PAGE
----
We all know and love Kristen Bell, right? She’s the star of hit shows like Veronica Mars and The Good Place. She’s the voice of Gossip Girl and Anna from Disney’s Frozen franchise, which, admittedly, has some incredible music. She is hilarious and kind, and she’s an outspoken advocate for women’s rights and the reduction of global poverty. Kristen Bell is a charismatic celebrity who people genuinely admire. So, when she came under some serious heat for something as seemingly harmless as writing a children’s book (which is a very Kristen Bell-like endeavor), I was confused and curious.
Bell co-wrote a children’s book with creative director of BrainsOnFire, Benjamin Hart, called The World Needs More Purple People. It was released on June 2, 2020 and is now at the receiving end of a heap of criticism.
Angry critics have completely denounced the book, calling it an ode to colorblind racism, which is a counterproductive narrative that needs to disappear from race-related discourse. When I read the reviews, tweets, and articles describing the hate, I was shocked that Kristen Bell would write such a book, especially now when debates about racial rhetoric and policy are at a height and frequency they haven’t been in years.
This fabrication of a people that are “purple” and how that is misguided in a racist society where people of real color are marginalized are at the heart of this critique. “Purple people don’t exist.” says one tweeter in response to Bell defending her book. “They aren’t oppressed and actual BIPOC aren’t asking for white people to find the similarities with them in order to be humanized.” Another tweeter asks, “Now why, in a world full of actual people of actual colors, would Kristen Bell need to make up purple people to teach children about living in a multicultural society?”
Purple people don’t exist. They aren’t oppressed and actual BIPOC aren’t asking for white people to find the similarities with them in order to be humanized. Also BIPOC don’t get to dance around the topic of race to their own kids. 🙃
— aut (@lektokijkla) June 12, 2020
Now why, in a world full of actual people of actual colors, would Kristen Bell need to make up purple people to teach children about living in a multicultural society? And why does she think she has the range to do that anyway? Most White people don’t know anyone but Whites.
— Thicc Harington (@MusingsHistory) June 12, 2020
Critics are recalling the old proverb of, “I don’t care if you’re black, white, yellow, green, or purple” – the motto of colorblind racism and apparently, also the message of Bell’s book.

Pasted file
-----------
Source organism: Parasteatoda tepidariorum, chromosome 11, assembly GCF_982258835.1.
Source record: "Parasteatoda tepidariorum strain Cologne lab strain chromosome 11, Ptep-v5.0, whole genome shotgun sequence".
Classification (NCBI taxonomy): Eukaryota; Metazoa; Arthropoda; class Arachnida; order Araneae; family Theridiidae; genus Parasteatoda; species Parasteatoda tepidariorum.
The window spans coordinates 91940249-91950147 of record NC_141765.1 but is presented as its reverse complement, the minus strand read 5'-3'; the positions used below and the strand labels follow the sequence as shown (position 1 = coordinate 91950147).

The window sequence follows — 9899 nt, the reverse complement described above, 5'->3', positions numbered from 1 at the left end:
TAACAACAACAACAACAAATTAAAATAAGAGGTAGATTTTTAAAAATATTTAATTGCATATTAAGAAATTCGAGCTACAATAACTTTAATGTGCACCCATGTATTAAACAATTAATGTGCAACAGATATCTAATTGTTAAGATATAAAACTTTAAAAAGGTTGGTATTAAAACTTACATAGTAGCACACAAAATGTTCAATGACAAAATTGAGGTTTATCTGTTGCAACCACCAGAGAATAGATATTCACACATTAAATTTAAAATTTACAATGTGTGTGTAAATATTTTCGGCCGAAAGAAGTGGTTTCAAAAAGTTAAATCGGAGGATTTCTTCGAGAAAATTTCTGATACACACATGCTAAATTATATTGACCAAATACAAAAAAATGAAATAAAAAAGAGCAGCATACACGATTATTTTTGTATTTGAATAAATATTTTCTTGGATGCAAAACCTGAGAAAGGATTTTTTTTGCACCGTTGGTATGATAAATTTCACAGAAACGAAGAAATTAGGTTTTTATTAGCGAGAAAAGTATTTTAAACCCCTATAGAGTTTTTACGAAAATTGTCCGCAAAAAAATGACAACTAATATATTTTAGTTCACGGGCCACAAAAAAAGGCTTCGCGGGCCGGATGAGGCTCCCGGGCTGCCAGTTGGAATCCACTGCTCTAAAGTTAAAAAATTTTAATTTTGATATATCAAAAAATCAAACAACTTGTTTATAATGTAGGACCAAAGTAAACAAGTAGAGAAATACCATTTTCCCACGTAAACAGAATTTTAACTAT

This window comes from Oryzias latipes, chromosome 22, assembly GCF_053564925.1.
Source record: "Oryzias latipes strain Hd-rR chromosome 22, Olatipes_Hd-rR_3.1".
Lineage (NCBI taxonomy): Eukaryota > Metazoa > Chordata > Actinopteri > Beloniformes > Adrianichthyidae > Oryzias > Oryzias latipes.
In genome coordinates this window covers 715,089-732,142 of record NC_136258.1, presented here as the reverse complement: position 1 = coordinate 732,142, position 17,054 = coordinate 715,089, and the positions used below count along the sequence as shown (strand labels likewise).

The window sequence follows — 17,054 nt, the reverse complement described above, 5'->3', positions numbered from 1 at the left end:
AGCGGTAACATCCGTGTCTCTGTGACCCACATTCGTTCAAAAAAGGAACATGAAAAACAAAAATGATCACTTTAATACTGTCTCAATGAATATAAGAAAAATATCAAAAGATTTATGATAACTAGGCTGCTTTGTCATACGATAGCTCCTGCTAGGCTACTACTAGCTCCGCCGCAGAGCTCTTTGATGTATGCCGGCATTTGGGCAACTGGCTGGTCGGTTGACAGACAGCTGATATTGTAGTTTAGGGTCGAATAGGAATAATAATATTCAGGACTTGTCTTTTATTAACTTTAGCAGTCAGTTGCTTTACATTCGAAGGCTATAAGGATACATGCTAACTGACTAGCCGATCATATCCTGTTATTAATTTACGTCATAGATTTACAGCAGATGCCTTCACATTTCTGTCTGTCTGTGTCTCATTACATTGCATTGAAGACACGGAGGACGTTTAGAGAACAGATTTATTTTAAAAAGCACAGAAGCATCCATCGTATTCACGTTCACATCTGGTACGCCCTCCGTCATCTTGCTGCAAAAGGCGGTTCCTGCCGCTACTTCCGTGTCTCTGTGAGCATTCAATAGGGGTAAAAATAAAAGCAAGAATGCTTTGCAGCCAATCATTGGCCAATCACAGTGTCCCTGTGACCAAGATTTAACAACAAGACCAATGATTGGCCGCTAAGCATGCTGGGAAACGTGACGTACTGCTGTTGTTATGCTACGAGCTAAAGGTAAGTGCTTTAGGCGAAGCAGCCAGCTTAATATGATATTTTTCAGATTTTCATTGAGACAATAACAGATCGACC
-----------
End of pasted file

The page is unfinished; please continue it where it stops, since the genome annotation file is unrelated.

I had to see all this with my own eyes. So, I put my English Lit skills to the test and actually read the book. I gotta say, a lot of this criticism is unwarranted.
What is a purple person, according to The World Needs More Purple People? Well, first of all, “being a purple person has nothing to do with what you look like,” says the book. In fact, “purple people look all sorts of ways.” There are five steps to becoming purple. Purple people ask a lot of questions and are extremely curious about the world; they also laugh a lot and like to enjoy life; they use their own voice to help someone “who is having trouble finding their own voice” and they also listen; they work “super-duper” hard; and finally, purple people should always try to be their real selves.
There is actually no overt lesson about race in this book, at all, which begs the question: Did those criticizing the book so harshly even bother to read it?
The book features lovely illustrations by Daniel Wiseman that depict children of all racial backgrounds. There are no actual purple people in the book. That’s because the term “purple people” is referring to an ideology, not a physical characteristic. The book undoubtedly holds a clear political message. Bell and Hart specifically state, “purple is a magic color made when red and blue work together.” Red and blue are the colors of the two political parties the United States, the Republican Party and the Democratic Party, respectively. Red and blue mixed make the color purple.
Judging the book as a whole means to understand it is calling for collectivity and empathy. However, there are parts of it that can be problematic because of differing interpretations.
One line in the book has triggered a slew of furious commentary. It says we should “remember the things we share and forget what we thought made us different.” This is interpreted as a call to look for similarities and ignore our differences.
Let’s get one thing straight: similarities and differences co-exist. We live in a world of differences within differences, but we also share a lot of similarities. Everyone is aware of this. The problem is that historically, we have spent far too much time focusing on similarities. Right now, we, as a society, are redefining the importance of accepting diversity and difference.
All of which means that this book, like all of literature, is a lesson in intention versus impact.
In the context of the entire book, I believe the above-mentioned line is more meant as finding common ground in our ideologies and working together. At the same time, I completely understand how this well-intentioned message could get misconstrued in the way it has been in the context of our current racial discourse and the misleading title of the book.
But, let’s remember that this is a children’s book, and its message is largely dependent on the way it is taught to kids. Knowing how current political discourses are unfolding, we should utilize this book in a way that maximizes its worth. However, it is not the book to use to teach your kids about race.
Is this a perfect book? No. But does this book have some value in how we teach kids about collectivity and empathy? It definitely does. We should learn to find the value in things with proper analysis and thought before tearing them apart.